Docker is a nice virtualization and “containerization” tool, which allows you to deploy different services on any machine regardless of hardware the service was developed on, and regardless where it is deployed.
Let’s take a look at the common commands we can use to play around. In this post I assume that you installed docker.
So first, the Docker Hub is located at https://hub.docker.com/explore/ – this is the place where you can find ready docker containers to use for your projects or to derive from.
We will start with a simple Ubuntu version 16.04 in a docker.
docker run -it ubuntu:16.04 bash
If everything was fine, you will see something like
Unable to find image 'ubuntu:16.04' locally 16.04: Pulling from library/ubuntu 6bbedd9b76a4: Pull complete fc19d60a83f1: Pull complete de413bb911fd: Pull complete 2879a7ad3144: Pull complete 668604fde02e: Pull complete Digest: sha256:2d44ae143feeb36f4c898d32ed2ab2dffeb3a573d2d8928646dfc9cb7deb1315 Status: Downloaded newer image for ubuntu:16.04 root@35d0ef121e1d:/#
This means everything was fine and now we are in bash of Ubuntu 16.04. So what we did:
docker run is the command to run an image,
-it means we want to allocate a pseudo-tty and keep the shell listening for our input. Next,
ubuntu:16.04 is the name of image to run, and
bash is the command to run instantly after the container is up.
Let’s continue discovering.
docker run -d -p 27017:27017 --name database mongo
Here we run the latest
mongo image, expose the container port with parameter
-p 27017 to host port 27017, run it in background with
-d and name the container
database. But how to connect to that MongoDB database? What’s the URL? Since we are using dockers, we need to get the IP address of the docker machine. If you have docker-machine installed, run
docker-machine ip <name>
The result might look like 192.168.59.103 or something like that. Of course, replace <name> with your docker-machine name (you can have multiple different names). If you have older boot2docker instead of docker-machine, then it’s
Now we can connect to our container by using that IP + the port 27017.
Now we can play with real mongo database and not worry about breaking your main OS. When you want to run the fresh MongoDB again, start and remove the container:
docker stop database docker rm database
This should totally remove the container. If you run the last docker run command again, you will notice how fast the container was created – because the image is already there and running a whole new database takes a mere second only. That’s the beauty of Docker.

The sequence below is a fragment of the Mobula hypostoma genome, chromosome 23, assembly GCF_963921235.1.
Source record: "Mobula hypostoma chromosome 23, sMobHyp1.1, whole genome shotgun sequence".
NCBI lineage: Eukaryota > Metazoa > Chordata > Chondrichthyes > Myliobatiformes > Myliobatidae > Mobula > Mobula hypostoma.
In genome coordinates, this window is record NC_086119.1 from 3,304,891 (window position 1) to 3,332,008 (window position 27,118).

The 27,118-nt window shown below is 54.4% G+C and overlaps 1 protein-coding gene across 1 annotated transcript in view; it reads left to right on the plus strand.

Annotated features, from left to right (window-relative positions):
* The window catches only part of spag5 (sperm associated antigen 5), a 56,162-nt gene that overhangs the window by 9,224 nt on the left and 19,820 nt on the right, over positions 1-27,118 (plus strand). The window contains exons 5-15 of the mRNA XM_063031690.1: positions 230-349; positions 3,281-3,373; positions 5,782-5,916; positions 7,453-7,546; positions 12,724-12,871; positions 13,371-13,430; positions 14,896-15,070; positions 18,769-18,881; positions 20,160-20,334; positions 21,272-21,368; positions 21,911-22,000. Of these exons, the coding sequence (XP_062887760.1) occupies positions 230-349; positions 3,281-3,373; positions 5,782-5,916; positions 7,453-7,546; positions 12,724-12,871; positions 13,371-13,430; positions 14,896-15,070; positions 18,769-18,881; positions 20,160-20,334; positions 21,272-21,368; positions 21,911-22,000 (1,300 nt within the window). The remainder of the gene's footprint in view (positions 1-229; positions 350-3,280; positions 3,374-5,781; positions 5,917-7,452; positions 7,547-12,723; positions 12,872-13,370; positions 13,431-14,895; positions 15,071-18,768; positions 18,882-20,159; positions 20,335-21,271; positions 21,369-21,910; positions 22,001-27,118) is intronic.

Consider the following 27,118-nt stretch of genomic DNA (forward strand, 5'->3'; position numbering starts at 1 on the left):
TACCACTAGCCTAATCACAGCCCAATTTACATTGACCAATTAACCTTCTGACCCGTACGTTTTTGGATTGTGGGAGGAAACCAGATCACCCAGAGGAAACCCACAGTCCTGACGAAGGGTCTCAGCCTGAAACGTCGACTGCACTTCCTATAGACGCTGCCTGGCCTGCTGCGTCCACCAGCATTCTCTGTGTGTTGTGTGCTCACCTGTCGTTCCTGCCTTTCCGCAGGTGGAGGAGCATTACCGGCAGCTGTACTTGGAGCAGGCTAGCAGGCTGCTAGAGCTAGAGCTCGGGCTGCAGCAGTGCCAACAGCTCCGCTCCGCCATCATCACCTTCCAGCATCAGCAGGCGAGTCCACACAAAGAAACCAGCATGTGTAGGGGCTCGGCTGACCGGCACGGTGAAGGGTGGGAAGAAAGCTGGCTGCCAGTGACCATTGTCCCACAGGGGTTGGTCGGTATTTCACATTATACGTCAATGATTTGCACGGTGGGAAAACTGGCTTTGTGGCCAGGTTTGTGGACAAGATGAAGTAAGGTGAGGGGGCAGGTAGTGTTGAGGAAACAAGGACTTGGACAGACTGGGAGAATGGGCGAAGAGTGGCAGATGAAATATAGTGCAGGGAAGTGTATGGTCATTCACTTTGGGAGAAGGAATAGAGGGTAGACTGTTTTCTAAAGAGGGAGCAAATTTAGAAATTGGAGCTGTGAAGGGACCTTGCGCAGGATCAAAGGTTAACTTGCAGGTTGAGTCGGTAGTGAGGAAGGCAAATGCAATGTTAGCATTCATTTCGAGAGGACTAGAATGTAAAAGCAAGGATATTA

To see a list of containers running, use
If some container died or was stopped, you can see it if you run
docker ps -a
To stop all containers, you can use bash arrays like this
docker stop $(docker ps -q)
You might notice the new
-q parameter – this means “quiet” and it will output only the container names. If you want to remove all containers, the command will be
docker rm $(docker ps -qa)
-a is for all, and
-q is for quiet.
Another important feature is folder mounting. This allows us to expose the host folder to container, moreover the folder changes inside the container will be reflected in the host OS. This makes it possible to easily deploy host files (say, git checkout a repository and run a server in one step). Consider this more advanced command:
docker run -p 80:80 -p 443:443 -v `pwd`:/var/www/html -d --name=apache eboraas/apache
So let’s see what happens here. First, we will expose port 80 (for http) and port 443 (for https) from container to host, then we will mount the current working directory with parameter
-v (`pwd` will get resolved to current working dir when you run it). The mounting parameter has a format of
/hostpath:/containerpath and paths can’t be relative.
-d will run container in detached mode, which allows us to continue using the terminal after this. If you run this in a folder with file named index.html, and then navigate browser to the IP address of the docker machine (in your case it was http://192.168.59.103), you should see the contents of index.html served by apache that we just deployed in 1 single line. That’s docker magic.
So that should get you up and ready with the basics. Now go to the hub, explore the public containers and try to accept the fact that it is so easy to create wonderful stuff nowadays 🙂